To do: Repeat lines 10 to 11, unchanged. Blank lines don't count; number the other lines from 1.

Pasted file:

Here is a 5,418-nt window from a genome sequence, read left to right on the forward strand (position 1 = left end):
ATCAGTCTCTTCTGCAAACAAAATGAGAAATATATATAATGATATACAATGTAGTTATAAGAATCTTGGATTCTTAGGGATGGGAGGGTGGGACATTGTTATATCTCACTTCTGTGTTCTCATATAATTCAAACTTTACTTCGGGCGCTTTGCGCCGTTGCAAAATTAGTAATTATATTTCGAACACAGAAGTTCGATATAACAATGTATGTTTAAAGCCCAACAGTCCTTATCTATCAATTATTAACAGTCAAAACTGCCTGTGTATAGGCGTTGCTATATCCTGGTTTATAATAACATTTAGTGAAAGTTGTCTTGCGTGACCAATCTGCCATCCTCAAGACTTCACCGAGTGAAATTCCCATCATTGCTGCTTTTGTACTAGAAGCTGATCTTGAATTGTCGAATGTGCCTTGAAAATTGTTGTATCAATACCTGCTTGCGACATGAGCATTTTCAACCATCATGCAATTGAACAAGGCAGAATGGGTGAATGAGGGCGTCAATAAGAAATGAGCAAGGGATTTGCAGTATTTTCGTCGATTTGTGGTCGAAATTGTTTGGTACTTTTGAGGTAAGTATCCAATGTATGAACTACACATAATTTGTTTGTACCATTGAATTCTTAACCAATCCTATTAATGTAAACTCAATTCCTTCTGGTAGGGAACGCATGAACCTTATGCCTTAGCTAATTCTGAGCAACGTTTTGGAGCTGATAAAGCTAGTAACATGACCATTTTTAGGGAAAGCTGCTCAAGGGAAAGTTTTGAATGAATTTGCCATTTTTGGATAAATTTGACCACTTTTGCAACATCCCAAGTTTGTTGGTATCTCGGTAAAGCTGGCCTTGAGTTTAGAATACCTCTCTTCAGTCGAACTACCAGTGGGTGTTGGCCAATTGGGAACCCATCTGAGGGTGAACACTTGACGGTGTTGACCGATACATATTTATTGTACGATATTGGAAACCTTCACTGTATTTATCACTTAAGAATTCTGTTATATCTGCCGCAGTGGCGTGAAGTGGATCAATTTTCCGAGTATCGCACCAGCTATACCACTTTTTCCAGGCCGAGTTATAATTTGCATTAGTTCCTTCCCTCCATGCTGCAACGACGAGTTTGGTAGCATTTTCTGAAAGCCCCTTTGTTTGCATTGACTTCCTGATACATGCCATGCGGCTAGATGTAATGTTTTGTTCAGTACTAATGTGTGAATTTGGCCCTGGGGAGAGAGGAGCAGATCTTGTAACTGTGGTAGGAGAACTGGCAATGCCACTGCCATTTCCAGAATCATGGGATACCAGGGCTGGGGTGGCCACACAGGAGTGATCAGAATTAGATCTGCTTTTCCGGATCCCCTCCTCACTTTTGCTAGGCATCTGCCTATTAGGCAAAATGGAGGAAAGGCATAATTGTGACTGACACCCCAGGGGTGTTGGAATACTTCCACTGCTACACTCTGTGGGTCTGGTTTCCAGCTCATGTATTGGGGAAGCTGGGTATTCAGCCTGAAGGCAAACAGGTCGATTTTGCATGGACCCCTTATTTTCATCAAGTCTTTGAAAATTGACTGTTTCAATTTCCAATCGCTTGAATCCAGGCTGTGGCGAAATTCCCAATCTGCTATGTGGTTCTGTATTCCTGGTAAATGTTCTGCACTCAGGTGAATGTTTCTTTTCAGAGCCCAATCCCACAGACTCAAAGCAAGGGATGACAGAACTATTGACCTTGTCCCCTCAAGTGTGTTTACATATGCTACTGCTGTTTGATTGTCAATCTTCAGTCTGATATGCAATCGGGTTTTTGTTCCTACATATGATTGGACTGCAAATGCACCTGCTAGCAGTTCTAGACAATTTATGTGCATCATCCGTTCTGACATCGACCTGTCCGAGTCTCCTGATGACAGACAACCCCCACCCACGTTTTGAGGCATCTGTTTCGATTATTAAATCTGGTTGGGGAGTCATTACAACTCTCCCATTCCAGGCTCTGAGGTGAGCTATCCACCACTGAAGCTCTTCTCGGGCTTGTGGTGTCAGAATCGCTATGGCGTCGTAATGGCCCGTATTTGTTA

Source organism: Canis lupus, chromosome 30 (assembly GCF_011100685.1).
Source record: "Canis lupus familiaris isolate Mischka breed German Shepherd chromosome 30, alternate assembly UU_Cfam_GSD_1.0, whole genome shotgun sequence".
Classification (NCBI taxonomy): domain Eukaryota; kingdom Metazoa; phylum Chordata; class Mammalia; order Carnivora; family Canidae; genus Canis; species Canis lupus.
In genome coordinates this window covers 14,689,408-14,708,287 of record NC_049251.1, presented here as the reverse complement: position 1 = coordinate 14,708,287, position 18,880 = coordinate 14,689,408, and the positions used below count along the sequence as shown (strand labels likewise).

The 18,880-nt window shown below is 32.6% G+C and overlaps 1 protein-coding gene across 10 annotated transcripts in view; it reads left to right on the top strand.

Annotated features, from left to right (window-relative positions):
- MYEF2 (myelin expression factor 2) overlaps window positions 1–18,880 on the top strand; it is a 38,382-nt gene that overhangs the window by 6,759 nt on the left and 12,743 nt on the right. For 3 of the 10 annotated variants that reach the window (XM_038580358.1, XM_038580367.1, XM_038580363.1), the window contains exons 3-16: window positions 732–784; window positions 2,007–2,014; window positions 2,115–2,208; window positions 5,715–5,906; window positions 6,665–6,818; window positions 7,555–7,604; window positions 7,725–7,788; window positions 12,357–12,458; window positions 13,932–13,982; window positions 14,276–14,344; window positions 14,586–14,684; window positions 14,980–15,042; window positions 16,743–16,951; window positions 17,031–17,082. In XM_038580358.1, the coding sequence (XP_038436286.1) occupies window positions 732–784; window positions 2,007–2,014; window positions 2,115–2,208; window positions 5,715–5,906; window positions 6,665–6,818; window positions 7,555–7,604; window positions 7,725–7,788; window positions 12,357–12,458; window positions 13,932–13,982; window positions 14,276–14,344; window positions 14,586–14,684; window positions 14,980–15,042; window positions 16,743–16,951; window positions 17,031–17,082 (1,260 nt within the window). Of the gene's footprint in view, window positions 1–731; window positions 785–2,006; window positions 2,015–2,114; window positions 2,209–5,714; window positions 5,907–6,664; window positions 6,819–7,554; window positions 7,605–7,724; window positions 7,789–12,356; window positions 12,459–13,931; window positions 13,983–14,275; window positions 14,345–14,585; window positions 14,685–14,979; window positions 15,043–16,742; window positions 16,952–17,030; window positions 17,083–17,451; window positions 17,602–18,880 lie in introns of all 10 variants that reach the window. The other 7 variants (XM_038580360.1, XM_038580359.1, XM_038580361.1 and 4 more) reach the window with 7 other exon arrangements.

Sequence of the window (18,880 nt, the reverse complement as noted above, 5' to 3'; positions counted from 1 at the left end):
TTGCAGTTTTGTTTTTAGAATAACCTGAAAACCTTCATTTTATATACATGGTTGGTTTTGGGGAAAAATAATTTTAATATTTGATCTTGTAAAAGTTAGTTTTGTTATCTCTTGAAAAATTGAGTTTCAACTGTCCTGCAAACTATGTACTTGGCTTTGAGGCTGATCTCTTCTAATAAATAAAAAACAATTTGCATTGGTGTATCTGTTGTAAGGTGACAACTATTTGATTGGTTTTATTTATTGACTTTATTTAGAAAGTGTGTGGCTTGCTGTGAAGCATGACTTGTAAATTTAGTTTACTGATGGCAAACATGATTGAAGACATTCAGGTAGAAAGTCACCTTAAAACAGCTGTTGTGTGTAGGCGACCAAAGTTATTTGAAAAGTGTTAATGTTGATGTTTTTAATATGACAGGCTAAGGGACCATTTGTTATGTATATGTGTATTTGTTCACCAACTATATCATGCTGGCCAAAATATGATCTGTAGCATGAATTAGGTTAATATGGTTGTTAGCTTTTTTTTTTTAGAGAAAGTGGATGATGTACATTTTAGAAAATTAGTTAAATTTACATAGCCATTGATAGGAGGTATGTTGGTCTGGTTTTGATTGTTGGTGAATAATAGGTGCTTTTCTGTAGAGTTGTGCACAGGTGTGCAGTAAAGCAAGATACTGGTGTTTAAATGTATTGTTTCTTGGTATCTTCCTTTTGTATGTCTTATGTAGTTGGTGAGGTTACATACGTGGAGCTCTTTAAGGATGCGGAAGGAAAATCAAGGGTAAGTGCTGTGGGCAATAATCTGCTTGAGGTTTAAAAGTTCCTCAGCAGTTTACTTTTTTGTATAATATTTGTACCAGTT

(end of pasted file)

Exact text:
Sequence of the window (18,880 nt, the reverse complement as noted above, 5' to 3'; positions counted from 1 at the left end):
TTGCAGTTTTGTTTTTAGAATAACCTGAAAACCTTCATTTTATATACATGGTTGGTTTTGGGGAAAAATAATTTTAATATTTGATCTTGTAAAAGTTAGTTTTGTTATCTCTTGAAAAATTGAGTTTCAACTGTCCTGCAAACTATGTACTTGGCTTTGAGGCTGATCTCTTCTAATAAATAAAAAACAATTTGCATTGGTGTATCTGTTGTAAGGTGACAACTATTTGATTGGTTTTATTTATTGACTTTATTTAGAAAGTGTGTGGCTTGCTGTGAAGCATGACTTGTAAATTTAGTTTACTGATGGCAAACATGATTGAAGACATTCAGGTAGAAAGTCACCTTAAAACAGCTGTTGTGTGTAGGCGACCAAAGTTATTTGAAAAGTGTTAATGTTGATGTTTTTAATATGACAGGCTAAGGGACCATTTGTTATGTATATGTGTATTTGTTCACCAACTATATCATGCTGGCCAAAATATGATCTGTAGCATGAATTAGGTTAATATGGTTGTTAGCTTTTTTTTTTTAGAGAAAGTGGATGATGTACATTTTAGAAAATTAGTTAAATTTACATAGCCATTGATAGGAGGTATGTTGGTCTGGTTTTGATTGTTGGTGAATAATAGGTGCTTTTCTGTAGAGTTGTGCACAGGTGTGCAGTAAAGCAAGATACTGGTGTTTAAATGTATTGTTTCTTGGTATCTTCCTTTTGTATGTCTTATGTAGTTGGTGAGGTTACATACGTGGAGCTCTTTAAGGATGCGGAAGGAAAATCAAGGGTAAGTGCTGTGGGCAATAATCTGCTTGAGGTTTAAAAGTTCCTCAGCAGTTTACTTTTTTGTATAATATTTGTACCAGTT